WomensLaw is not just for women. We serve and support all survivors, no matter their sex or gender.

Important: Even if courts are closed, you can still file for a protection order and other emergency relief. See our FAQ on Courts and COVID-19.

Legal Information: Nevada

Custody

View all
Updated: 
July 14, 2020

Can I file for custody in Nevada? Is Nevada my child’s “home state”?

You can usually only file for custody in Nevada if Nevada is your child’s “home state.”  Note: There are exceptions to the “home state rule” rule.  Nevada will likely qualify as your child’s home state if:

  • your child has lived in Nevada with a parent or person acting as a parent for the past 6 consecutive months; (Note: If your child left the state less than 6 months ago, you may still be able to file in Nevada); or
  • your child is less than six months old but has lived in Nevada since birth.1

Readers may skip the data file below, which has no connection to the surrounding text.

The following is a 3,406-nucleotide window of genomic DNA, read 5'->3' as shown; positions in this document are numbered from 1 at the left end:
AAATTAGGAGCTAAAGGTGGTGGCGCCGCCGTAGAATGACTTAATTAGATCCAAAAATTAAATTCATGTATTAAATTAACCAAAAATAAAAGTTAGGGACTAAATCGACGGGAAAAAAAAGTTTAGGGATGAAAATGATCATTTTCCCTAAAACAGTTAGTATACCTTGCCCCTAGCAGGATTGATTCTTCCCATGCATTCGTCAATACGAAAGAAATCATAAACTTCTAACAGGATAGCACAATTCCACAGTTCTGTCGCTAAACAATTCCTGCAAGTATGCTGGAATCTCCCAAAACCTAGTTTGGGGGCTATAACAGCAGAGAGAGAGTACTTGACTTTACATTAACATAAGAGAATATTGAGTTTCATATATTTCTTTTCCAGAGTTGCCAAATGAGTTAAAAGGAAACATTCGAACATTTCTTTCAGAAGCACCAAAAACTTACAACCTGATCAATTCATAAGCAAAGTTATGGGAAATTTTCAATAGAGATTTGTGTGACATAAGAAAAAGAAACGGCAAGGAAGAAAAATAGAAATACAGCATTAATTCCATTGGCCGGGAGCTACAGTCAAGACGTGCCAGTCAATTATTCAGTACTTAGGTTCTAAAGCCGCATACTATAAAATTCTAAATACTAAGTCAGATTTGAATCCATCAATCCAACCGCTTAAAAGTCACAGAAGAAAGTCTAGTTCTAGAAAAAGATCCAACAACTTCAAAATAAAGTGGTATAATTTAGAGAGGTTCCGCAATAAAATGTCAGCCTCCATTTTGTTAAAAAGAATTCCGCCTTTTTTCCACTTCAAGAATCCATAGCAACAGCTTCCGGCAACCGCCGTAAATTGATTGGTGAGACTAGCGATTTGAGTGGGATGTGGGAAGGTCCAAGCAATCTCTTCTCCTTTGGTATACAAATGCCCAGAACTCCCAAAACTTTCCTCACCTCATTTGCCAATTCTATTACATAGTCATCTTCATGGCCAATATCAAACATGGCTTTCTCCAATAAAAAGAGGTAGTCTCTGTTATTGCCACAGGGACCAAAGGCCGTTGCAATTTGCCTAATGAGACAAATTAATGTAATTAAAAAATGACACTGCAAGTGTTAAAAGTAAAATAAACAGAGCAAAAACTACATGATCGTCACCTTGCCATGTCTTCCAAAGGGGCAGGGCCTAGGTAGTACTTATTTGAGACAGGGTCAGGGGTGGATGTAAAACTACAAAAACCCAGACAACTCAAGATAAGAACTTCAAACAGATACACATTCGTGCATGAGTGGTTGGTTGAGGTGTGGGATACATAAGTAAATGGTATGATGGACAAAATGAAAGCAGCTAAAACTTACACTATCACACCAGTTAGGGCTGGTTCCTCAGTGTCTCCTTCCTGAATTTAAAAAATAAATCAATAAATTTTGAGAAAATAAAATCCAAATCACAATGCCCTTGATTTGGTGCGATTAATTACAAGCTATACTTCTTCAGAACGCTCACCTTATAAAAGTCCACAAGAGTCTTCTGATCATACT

Leaving Nevada for a short period of time will not change the status as your child’s home state. 

If you and your child recently moved from Nevada to another state, generally you cannot file for custody in that new state until you have lived there for at least six months. Until then, you or the other parent can start a custody action in Nevada, as long as your child has most recently lived there for at least six months. There are some exceptions.  

If you and your child recently moved to Nevada from another state, generally you cannot file for custody in Nevada until you have lived there for at least six months.1  Until then, you or the other parent can start a custody action the state you moved from, as long as your child has most recently lived there for at least six months. There are some exceptions.

1 N.R.S. §§ 125A.085, 125A.305(1)(a)